Cerebral vascular dynamics are generally thought to be controlled by neural activity in a unidirectional fashion. However, both computational modeling and experimental evidence point to the feedback effects of vascular dynamics on neural activity. Vascular feedback in the form of glucose and oxygen controls neuronal ATP, either directly or via the agency of astrocytes, which in turn modulates neural firing. Recently, a detailed model of the neuron-astrocyte-vessel system has shown how vasomotion can modulate neural firing. Similarly, arguing from known cerebrovascular physiology, an approach known as “hemoneural hypothesis” postulates functional modulation of neural activity by vascular feedback. To instantiate this perspective, we present a computational model in which a network of “vascular units” supplies energy to a neural network. The complex dynamics of the vascular network, modeled by a network of oscillators, turns neurons ON and OFF randomly. The informational consequence of such dynamics is explored in the context of an auto-encoder network. In the proposed model, each vascular unit supplies energy to a subset of hidden neurons of an autoencoder network, which constitutes its “projective field.” Neurons that receive adequate energy in a given trial have reduced threshold, and thus are prone to fire. Dynamics of the vascular network are governed by changes in the reconstruction error of the auto-encoder network, interpreted as the neuronal demand. Vascular feedback causes random inactivation of a subset of hidden neurons in every trial. We observe that, under conditions of desynchronized vascular dynamics, the output reconstruction error is low and the feature vectors learnt are sparse and independent. Our earlier modeling study highlighted the link between desynchronized vascular dynamics and efficient energy delivery in skeletal muscle. We now show that desynchronized vascular dynamics leads to efficient training in an auto-encoder neural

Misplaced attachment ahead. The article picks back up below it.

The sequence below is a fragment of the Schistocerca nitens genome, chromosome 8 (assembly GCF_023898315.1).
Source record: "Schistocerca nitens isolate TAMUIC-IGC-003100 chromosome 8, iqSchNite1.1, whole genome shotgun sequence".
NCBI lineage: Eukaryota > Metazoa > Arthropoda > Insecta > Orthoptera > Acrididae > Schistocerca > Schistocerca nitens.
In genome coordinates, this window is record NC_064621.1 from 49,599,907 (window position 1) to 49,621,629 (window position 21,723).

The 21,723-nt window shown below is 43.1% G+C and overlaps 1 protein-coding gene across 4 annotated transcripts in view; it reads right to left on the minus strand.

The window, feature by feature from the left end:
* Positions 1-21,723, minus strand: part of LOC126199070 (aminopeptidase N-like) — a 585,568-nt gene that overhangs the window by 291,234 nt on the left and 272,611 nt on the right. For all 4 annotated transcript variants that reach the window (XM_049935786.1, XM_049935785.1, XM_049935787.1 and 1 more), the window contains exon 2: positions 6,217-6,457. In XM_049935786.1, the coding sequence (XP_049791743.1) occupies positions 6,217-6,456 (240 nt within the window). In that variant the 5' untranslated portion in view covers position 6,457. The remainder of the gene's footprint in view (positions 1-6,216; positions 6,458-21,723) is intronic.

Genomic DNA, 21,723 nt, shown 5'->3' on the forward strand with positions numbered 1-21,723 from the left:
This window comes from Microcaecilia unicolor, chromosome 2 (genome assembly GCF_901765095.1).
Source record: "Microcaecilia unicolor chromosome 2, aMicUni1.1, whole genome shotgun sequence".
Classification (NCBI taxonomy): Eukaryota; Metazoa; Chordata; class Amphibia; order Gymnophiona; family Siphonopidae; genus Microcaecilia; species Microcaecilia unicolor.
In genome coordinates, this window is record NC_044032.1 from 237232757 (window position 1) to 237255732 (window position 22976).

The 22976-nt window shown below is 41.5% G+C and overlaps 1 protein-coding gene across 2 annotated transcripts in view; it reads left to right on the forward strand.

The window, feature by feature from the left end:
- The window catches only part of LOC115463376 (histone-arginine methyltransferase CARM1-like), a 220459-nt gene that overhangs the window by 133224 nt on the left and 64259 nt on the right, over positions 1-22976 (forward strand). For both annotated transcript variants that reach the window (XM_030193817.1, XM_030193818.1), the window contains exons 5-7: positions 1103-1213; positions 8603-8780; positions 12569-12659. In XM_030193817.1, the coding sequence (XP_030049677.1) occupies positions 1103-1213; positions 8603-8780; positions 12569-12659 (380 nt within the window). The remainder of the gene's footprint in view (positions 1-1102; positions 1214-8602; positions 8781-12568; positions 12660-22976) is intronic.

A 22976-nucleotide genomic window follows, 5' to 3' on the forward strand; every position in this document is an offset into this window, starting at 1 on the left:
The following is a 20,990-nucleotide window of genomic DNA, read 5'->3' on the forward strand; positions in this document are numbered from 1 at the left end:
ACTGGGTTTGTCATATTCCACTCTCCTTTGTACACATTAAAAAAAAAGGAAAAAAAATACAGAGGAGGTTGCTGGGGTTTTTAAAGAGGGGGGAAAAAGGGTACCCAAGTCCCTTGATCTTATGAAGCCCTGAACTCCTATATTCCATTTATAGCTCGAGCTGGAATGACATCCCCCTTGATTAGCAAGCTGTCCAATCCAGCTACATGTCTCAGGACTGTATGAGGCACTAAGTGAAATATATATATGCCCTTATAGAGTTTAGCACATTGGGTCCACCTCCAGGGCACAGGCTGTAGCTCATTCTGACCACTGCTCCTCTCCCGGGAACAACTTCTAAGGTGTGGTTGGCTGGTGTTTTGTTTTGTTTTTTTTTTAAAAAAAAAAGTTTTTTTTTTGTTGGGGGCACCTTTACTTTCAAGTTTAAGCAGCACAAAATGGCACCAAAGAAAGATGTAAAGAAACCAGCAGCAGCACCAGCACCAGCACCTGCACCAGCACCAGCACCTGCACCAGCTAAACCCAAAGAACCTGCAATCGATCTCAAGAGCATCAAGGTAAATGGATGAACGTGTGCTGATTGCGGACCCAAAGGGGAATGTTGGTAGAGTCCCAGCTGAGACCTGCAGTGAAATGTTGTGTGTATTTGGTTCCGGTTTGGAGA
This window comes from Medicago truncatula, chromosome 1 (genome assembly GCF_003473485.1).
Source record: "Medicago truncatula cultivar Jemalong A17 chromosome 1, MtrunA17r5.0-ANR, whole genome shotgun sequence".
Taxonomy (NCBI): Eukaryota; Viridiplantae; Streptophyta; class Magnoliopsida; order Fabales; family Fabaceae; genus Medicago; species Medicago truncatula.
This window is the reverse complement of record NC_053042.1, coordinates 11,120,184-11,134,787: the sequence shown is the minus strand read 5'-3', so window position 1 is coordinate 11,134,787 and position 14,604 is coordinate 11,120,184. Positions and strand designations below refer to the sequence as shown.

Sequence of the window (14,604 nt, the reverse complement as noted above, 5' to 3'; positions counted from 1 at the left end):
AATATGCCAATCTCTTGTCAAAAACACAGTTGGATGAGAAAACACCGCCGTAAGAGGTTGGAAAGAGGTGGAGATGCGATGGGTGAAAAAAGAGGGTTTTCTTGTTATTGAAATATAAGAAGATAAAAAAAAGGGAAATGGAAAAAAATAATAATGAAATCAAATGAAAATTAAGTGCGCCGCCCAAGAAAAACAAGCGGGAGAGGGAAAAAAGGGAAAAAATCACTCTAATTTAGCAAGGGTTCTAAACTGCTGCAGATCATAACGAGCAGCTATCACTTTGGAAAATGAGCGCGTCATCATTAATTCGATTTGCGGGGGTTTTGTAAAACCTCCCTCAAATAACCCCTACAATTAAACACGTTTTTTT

19. Dynamic features of carboxy cytoglobin distal mutants investigated by molecular dynamics simulations.

    PubMed

    Zhao, Cong; Du, Weihong

    2016-04-01